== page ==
The Gospel according to Matthew 1:16, 18-21, 24
While we are renovating the abbey church–and even while we were discussing the renovations–Abbot Joseph has encouraged us to examine our liturgical practices and experiment, re-inhabit our liturgy. Even though today’s Solemnity is a work day, we have integrated Lauds with a more solemn form of the Mass (as we did on Ash Wednesday) to observe the occasion with respect and reverence. Indeed, the celebration took an extra twenty minutes–but we work for ourselves and not a boss who makes us clock in. Such occasions now demand a brief reflection, even on a work day. If you thought my homilies were too short, this reflection demonstrates that I can say even less.
Joseph may seem like an outsider to the relationship of Mary and her Son, but he is a reminder that true fatherhood is not just biological. In fact, in Matthew’s Gospel, the angel commissions Joseph to name the Child conceived by the Holy Spirit. He is literally to call this Child to be the person he is to become, to be Jesus, Yeshua–“he who saves.”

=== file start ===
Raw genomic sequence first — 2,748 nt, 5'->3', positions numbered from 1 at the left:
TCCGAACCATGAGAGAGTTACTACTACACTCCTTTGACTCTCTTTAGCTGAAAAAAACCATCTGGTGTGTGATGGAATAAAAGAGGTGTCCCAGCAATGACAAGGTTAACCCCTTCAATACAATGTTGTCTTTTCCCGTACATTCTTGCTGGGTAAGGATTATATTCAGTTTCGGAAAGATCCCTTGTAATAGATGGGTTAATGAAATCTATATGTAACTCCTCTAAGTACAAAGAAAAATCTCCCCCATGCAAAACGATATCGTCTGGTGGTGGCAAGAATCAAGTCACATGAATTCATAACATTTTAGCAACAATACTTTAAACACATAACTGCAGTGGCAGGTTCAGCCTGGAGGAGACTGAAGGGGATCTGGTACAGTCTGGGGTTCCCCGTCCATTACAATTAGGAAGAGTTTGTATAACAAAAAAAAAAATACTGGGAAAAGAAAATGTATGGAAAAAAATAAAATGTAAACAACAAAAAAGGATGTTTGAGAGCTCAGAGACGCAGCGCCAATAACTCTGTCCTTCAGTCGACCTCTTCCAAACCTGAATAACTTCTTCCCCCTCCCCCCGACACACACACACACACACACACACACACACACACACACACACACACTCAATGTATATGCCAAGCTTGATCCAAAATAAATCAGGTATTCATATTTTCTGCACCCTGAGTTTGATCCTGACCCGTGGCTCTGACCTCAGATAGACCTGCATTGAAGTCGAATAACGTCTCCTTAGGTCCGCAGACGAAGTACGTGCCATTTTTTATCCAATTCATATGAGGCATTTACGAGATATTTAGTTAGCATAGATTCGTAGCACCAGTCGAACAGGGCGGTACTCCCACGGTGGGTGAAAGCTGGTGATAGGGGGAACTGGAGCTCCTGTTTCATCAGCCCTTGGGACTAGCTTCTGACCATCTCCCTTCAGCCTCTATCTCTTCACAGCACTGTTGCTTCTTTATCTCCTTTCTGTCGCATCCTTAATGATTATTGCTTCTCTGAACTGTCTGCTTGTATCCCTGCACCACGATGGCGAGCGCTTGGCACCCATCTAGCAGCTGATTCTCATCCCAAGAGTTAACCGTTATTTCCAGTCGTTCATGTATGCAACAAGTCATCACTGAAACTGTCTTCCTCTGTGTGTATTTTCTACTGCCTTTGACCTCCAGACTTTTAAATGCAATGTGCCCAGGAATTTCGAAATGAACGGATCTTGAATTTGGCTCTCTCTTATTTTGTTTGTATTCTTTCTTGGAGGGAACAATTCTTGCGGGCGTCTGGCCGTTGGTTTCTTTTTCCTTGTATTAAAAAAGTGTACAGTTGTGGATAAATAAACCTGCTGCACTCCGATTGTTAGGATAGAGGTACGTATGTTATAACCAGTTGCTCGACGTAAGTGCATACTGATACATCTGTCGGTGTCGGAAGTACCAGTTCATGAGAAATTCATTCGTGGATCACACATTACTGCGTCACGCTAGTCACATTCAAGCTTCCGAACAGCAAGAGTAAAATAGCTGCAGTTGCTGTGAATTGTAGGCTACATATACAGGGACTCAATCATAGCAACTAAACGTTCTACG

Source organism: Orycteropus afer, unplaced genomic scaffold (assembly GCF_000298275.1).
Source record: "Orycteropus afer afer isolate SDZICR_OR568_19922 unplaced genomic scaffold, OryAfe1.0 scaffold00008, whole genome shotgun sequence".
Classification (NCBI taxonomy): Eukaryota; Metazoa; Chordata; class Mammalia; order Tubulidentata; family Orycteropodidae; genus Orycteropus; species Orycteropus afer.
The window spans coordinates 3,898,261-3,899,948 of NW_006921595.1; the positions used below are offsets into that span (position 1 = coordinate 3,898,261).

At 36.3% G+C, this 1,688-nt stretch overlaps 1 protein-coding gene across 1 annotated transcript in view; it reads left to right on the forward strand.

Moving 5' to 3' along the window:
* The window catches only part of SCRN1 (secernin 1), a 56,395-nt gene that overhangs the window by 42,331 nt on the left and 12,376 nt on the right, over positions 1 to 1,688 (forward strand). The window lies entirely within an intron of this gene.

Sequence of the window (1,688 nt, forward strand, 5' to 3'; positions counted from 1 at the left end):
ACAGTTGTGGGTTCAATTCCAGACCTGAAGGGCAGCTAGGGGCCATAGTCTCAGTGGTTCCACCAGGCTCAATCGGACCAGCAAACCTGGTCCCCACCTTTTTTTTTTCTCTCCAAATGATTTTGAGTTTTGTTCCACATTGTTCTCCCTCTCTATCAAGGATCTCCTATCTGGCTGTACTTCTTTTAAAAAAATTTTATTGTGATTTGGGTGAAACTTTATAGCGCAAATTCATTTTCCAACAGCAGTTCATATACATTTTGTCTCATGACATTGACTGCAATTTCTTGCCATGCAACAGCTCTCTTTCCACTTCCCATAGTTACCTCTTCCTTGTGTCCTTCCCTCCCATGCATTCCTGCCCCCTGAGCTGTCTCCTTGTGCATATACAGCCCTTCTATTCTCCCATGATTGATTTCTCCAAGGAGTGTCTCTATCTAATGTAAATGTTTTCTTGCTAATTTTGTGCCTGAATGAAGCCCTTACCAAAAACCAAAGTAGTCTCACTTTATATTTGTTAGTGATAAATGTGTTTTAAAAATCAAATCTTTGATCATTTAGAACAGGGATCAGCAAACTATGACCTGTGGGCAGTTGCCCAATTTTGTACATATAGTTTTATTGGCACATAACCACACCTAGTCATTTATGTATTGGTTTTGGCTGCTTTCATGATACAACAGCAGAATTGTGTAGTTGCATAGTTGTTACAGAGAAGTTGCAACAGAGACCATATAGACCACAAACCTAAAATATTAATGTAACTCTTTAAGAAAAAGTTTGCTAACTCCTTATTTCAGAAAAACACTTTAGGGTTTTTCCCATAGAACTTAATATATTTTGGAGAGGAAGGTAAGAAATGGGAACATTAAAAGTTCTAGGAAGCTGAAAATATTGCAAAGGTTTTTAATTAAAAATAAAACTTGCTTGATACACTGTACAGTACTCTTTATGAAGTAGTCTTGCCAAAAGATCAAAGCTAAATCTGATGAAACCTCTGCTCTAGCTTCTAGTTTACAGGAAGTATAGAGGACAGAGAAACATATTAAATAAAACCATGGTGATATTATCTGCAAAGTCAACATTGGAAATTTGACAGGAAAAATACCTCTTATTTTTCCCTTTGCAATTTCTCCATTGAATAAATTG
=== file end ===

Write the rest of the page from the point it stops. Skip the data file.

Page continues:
We have a number of fathers here as members of our community, genetic fathers, yes, but also–and more importantly–fathers by right of nurturing, true fathers. Surely, it’s not hard for monastics to understand that it’s the nurturing that generates fatherhood; and nurturing, not impregnating, is the risky business for the father-to-be!
By this definition, there are biological “genitors” who have never attained fatherhood; and many “fathers” who have never generated a child. But each male is called to take that risk, that constant confrontation by hurdles and obstacles, to become true fathers and call a new generation to become the persons they are created to be.
I believe we are lucky, we are blessed, to live through a day when–as monks, as parents, as whatever–we feel the riskiness. We are blessed because we cannot afford to rely on ourselves but can only, like Joseph, learn to rely on God.